Boxer Love Story: Carolyn (Kennedy) Williams '72 and Bill Williams OD '73
In 1971, during Carolyn’s fifth and final year at Pacific University, and the time of her most focused concentration on her elementary teacher preparation, she met the treasure of her life, Bill Rhys Williams, a ranch boy from southern Idaho.
It all started with Carolyn’s choice of activity on Friday and Saturday nights.
“You see, I worked at the campus switchboard with the motive of being tied up and not dateable,” said Carolyn.
One fortunate day, however, Carolyn ran into the library to inform her “very short and safe friend” who was her handball partner, Keith Burkhart, that she needed to change their routine game time that week. Bill, a student who Carolyn said “appeared to have a unique confidence and yet humble spirit,” was sitting with Keith.
“Under that clinic jacket, horned rimmed glasses, and the appendage of a briefcase (with which normal Optometry students set themselves apart), I knew from the get go that I had a desire to get to know him better,” said Carolyn.
Carolyn and Bill were then introduced, and regarding the changed handball time, she said to Bill, “You come too!”
So, when Carolyn and Keith next played, she was surprised that Bill was at the gym, standing above them in the observation area with a basketball tucked under his arm. After several minutes, Carolyn wondered who he was watching, Keith or her? Keith then said he forgot he was late for a lab make-up class and had to run. He asked Bill to finish the game. “
“Guess we will never know if that was a setup or not!” said Carolyn.
Bill walked Carolyn back to Walter Hall, and she said she thought quietly of him the rest of that week.
That Saturday night, Bill walked up to the campus switchboard window and asked if she would like to go with his roommate, Denny Pitkin, and my roommate to an ice hockey game in Portland on the next Wednesday evening. Carolyn said, “Yes,” mostly because of his respectful behavior upon their first meetings. At the ice hockey game, Carolyn and Bill talked non-stop.
“The only thing I remember about the game was that a puck flew into the audience and hit a lady in the face.” Said Carolyn.
It was not until after Christmas that their romance escalated. Later, Carolyn learned that he went back to Idaho to inform an undergraduate girlfriend that he wanted to pursue Carolyn. In February, Bill drove Carolyn on a starry night to Henry Ford’s Restaurant high up in the Portland hills. It was the only time Carolyn had ever experienced driving on black ice.
“But it was fairly safe gliding around since no one else was on the roads anyway,” said Carolyn.
They were waited on like a king and queen in the empty and memorably romantic restaurant. The staff clapped when Bill to on his knees.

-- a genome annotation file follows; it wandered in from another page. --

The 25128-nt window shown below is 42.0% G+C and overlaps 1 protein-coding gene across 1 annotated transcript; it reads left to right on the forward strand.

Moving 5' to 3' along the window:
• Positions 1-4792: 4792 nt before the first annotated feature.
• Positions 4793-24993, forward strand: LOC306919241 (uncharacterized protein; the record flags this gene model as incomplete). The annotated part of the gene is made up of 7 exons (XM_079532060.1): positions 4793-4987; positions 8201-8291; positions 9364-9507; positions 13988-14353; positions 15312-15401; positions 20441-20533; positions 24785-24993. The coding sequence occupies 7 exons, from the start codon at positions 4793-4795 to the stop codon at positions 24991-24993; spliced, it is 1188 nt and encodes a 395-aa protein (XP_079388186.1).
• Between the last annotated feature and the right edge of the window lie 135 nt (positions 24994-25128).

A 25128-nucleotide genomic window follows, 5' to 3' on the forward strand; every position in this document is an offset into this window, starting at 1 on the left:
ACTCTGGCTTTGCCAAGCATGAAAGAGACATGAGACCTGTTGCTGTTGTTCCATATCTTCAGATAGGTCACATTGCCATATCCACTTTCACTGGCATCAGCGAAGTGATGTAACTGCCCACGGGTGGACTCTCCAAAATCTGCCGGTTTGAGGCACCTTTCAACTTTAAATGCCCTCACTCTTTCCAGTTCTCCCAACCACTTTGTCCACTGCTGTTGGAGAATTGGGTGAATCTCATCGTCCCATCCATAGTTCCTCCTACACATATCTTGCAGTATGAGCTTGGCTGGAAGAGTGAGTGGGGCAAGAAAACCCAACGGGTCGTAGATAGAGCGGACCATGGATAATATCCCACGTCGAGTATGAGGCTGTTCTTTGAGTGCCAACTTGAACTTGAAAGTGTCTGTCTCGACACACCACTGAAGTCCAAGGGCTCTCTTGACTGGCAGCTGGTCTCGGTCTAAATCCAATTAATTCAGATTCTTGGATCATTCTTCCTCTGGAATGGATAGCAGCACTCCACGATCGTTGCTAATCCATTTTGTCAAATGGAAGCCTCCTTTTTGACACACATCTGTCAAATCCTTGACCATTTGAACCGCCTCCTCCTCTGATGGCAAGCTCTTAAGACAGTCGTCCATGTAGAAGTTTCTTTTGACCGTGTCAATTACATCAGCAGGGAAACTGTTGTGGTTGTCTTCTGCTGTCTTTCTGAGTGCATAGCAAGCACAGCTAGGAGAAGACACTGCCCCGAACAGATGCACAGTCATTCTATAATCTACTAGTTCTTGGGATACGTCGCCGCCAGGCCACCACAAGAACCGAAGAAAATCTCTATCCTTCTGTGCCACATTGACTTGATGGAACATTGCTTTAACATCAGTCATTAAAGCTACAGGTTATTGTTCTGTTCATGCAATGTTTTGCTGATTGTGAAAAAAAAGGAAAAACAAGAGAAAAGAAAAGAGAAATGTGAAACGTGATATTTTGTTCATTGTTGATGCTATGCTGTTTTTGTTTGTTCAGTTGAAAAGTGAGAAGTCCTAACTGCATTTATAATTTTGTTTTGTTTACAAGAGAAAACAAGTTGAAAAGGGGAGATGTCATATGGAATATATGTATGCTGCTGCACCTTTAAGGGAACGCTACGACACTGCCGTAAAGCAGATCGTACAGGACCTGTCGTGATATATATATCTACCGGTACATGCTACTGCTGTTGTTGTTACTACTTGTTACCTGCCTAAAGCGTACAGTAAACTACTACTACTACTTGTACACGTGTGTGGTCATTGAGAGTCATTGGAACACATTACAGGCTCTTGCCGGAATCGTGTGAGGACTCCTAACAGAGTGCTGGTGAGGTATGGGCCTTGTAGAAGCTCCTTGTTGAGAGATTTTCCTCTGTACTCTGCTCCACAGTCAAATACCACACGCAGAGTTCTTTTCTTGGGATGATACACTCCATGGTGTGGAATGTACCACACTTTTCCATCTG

“I said ‘Yes,’ and he put the engagement ring on my finger. We married in the hills of Oakland, Calif., near my Lafayette home,” said Carolyn.
After a short coastal honeymoon, they returned to “nest” at Adult Student Housing for Bill’s last year at the Optometry school.
“I earned my P.H.T. (Putting Hubby Through), while teaching third grade in North Plains. I remember our king bed barely fitting in the tiny apartment. We had to stand on it to get into the closet and lie on the edge of it to open the dresser drawers. Learning to cook, I made my first Thanksgiving gravy in a teapot.,” said Carolyn.
Looking back, even with the “blips” during their marriage in 1972, Carolyn finds it providence that she attended Pacific, since she thought she was going to attend a Christian college. In the fall of 1967, chapel was canceled in the first month, open dorm was voted on by all but three of female students, and cultural changes abounded throughout the United States, “making a permanent mark on most ‘liberal arts’ colleges, it seemed.” Yet, Carolyn said her character grew from her experiences at Pacific as she saw herself in clearer light and waited for a Christian man.
“It now seems as though Pacific provided a more protected environment than many other college students experienced during those war years,” said Carolyn.
Boxer stories, Philo crazy times, Homecoming Dramas, ballet and modern dance experiences with Mr. Neff, lifelong lessons in art with Mr. Horner, and her favorite classes on teaching phonics and remedial reading methods with Dr. Schworzman, are just a few of the memories from 1967-1971 B.B. (Before Bill).
Now, the couple lives on the Snake River near a town about the size of Forest Grove called Rupert, Idaho. She is still a part of the educational system, tutoring children in reading from her home.
After Carolyn’s two serious car crashes, resulting in neck and back surgeries, physical therapy, concentration problems, and unique but treatable heart troubles, her faithful husband remains committed fully and willingly.
Bill shares in a partnership in Family Vision and Eye Care in Rupert and still has his hand in farming in his home town of Buhl. This last year, he was voted Rotarian of the Year. When he received the award, Carolyn jumped to her feet and led the crowd in appreciation for their man with an unending servant’s heart.
“Long marriages (almost 42 years now for us) have the advantages of observing and learning the lessons of life and love. Bill’s practical, down-to-earth ways in caring and providing never quit. I joyfully realize what a friend, lover, and companion I have and desire to actively honor and reverence him the rest of my days,” said Carolyn.
“Thanks for this opportunity to tell this story of finding love at Pacific. Thank you for being there at the right time for us educationally and personally, Pacific!”
Read more Boxer love stories at pacificu.edu/lovestory